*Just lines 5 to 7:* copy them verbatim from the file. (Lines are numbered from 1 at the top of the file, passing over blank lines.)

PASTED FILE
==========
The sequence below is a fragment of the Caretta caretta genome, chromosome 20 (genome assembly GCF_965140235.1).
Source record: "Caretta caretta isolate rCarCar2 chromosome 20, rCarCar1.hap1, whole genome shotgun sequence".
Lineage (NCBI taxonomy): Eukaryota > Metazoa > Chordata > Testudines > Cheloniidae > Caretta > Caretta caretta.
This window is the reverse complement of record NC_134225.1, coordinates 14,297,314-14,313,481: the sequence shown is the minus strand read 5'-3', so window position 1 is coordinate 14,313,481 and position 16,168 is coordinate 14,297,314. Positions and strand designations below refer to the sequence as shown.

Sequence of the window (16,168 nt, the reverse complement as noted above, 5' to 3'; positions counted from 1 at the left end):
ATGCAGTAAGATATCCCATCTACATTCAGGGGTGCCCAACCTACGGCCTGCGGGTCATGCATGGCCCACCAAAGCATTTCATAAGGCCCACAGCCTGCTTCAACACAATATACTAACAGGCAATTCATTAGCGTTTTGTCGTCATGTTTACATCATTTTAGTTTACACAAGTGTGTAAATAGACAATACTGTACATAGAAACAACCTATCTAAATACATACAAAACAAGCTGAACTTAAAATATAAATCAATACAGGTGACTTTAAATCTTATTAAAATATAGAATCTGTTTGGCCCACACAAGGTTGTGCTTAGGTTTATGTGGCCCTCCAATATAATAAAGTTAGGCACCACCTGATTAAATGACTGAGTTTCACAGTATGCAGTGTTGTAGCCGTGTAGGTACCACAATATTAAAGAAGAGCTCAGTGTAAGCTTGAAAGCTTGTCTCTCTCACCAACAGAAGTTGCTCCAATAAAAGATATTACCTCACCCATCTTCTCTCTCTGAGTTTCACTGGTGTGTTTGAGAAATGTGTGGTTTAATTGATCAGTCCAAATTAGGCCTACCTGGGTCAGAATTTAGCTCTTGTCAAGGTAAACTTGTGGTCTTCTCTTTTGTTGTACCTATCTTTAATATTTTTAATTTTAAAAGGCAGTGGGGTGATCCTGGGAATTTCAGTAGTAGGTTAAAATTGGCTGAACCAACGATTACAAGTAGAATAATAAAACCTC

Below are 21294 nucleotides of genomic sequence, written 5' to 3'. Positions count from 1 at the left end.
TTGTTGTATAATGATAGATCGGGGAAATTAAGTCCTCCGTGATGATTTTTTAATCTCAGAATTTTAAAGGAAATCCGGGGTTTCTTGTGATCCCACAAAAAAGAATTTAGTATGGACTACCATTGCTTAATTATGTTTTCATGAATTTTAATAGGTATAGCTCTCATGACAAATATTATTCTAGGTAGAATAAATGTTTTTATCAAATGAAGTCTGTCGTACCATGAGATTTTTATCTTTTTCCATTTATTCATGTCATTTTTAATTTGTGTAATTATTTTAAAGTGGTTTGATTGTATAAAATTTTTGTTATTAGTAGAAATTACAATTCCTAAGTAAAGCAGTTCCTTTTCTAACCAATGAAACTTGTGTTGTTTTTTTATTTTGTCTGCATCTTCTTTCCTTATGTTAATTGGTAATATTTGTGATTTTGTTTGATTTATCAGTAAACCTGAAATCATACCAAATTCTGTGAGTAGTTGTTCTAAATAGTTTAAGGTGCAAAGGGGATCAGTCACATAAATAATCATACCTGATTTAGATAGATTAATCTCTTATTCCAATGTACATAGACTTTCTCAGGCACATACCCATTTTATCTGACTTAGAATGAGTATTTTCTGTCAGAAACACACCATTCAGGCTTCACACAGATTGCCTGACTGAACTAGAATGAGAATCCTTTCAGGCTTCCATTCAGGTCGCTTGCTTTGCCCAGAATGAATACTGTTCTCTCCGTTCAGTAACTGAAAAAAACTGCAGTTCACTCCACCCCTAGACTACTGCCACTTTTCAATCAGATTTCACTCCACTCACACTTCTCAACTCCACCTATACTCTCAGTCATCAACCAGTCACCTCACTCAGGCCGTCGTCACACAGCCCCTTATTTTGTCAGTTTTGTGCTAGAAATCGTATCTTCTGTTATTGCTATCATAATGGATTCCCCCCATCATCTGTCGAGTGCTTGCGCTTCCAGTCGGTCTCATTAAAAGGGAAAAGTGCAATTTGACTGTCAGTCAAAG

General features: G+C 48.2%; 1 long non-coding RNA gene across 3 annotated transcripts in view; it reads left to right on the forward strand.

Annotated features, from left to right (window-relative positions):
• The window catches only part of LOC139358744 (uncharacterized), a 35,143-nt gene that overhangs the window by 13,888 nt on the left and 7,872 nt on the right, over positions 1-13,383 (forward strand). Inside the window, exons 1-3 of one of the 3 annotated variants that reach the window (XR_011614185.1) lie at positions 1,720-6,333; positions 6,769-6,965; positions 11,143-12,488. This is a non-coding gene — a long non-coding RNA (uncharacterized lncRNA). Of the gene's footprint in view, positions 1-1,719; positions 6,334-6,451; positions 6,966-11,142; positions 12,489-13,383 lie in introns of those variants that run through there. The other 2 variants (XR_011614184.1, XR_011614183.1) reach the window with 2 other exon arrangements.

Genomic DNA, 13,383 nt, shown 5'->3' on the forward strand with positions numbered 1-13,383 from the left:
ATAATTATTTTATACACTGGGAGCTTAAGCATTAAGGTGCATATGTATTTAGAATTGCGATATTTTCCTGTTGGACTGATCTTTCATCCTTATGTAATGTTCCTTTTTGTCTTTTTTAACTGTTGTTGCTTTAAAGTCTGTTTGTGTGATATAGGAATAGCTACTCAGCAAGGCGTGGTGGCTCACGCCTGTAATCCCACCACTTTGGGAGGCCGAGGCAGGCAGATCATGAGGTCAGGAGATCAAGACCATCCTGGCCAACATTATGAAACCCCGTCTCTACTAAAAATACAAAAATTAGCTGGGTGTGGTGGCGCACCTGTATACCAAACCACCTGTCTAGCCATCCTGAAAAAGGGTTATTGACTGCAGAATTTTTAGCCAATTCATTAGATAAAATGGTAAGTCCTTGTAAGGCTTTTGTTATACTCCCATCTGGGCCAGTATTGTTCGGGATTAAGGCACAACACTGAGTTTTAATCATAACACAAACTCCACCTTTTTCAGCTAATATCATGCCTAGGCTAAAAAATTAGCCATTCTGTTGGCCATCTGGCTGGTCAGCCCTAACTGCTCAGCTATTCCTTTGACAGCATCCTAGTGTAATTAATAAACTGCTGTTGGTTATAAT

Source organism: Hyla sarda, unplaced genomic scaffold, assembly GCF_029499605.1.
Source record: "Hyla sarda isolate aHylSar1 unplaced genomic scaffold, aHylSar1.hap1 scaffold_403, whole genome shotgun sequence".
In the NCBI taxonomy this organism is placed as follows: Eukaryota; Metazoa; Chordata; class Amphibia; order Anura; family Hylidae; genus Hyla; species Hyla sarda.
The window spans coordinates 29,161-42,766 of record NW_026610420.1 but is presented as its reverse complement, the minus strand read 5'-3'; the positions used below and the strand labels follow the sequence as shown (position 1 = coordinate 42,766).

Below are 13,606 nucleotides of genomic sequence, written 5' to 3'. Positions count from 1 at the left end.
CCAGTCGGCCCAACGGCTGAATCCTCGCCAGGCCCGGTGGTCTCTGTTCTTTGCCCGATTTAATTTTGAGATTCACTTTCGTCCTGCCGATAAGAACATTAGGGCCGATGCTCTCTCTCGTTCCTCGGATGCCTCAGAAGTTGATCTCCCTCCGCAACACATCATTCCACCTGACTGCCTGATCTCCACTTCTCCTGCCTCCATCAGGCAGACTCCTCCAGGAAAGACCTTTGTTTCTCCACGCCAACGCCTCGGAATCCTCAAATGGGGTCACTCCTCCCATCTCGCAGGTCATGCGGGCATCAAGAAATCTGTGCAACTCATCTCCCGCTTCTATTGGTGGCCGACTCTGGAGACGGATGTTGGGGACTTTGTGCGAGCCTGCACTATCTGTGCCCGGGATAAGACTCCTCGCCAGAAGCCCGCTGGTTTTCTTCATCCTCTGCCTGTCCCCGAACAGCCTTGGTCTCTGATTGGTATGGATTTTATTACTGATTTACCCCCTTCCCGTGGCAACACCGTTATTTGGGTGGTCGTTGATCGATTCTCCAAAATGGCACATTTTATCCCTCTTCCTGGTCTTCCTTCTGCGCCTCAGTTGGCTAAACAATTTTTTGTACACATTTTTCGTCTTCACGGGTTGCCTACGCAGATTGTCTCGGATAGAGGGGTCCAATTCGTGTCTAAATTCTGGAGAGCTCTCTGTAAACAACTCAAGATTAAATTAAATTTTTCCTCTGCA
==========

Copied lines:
Sequence of the window (16,168 nt, the reverse complement as noted above, 5' to 3'; positions counted from 1 at the left end):
ATGCAGTAAGATATCCCATCTACATTCAGGGGTGCCCAACCTACGGCCTGCGGGTCATGCATGGCCCACCAAAGCATTTCATAAGGCCCACAGCCTGCTTCAACACAATATACTAACAGGCAATTCATTAGCGTTTTGTCGTCATGTTTACATCATTTTAGTTTACACAAGTGTGTAAATAGACAATACTGTACATAGAAACAACCTATCTAAATACATACAAAACAAGCTGAACTTAAAATATAAATCAATACAGGTGACTTTAAATCTTATTAAAATATAGAATCTGTTTGGCCCACACAAGGTTGTGCTTAGGTTTATGTGGCCCTCCAATATAATAAAGTTAGGCACCACCTGATTAAATGACTGAGTTTCACAGTATGCAGTGTTGTAGCCGTGTAGGTACCACAATATTAAAGAAGAGCTCAGTGTAAGCTTGAAAGCTTGTCTCTCTCACCAACAGAAGTTGCTCCAATAAAAGATATTACCTCACCCATCTTCTCTCTCTGAGTTTCACTGGTGTGTTTGAGAAATGTGTGGTTTAATTGATCAGTCCAAATTAGGCCTACCTGGGTCAGAATTTAGCTCTTGTCAAGGTAAACTTGTGGTCTTCTCTTTTGTTGTACCTATCTTTAATATTTTTAATTTTAAAAGGCAGTGGGGTGATCCTGGGAATTTCAGTAGTAGGTTAAAATTGGCTGAACCAACGATTACAAGTAGAATAATAAAACCTC

Below are 21294 nucleotides of genomic sequence, written 5' to 3'. Positions count from 1 at the left end.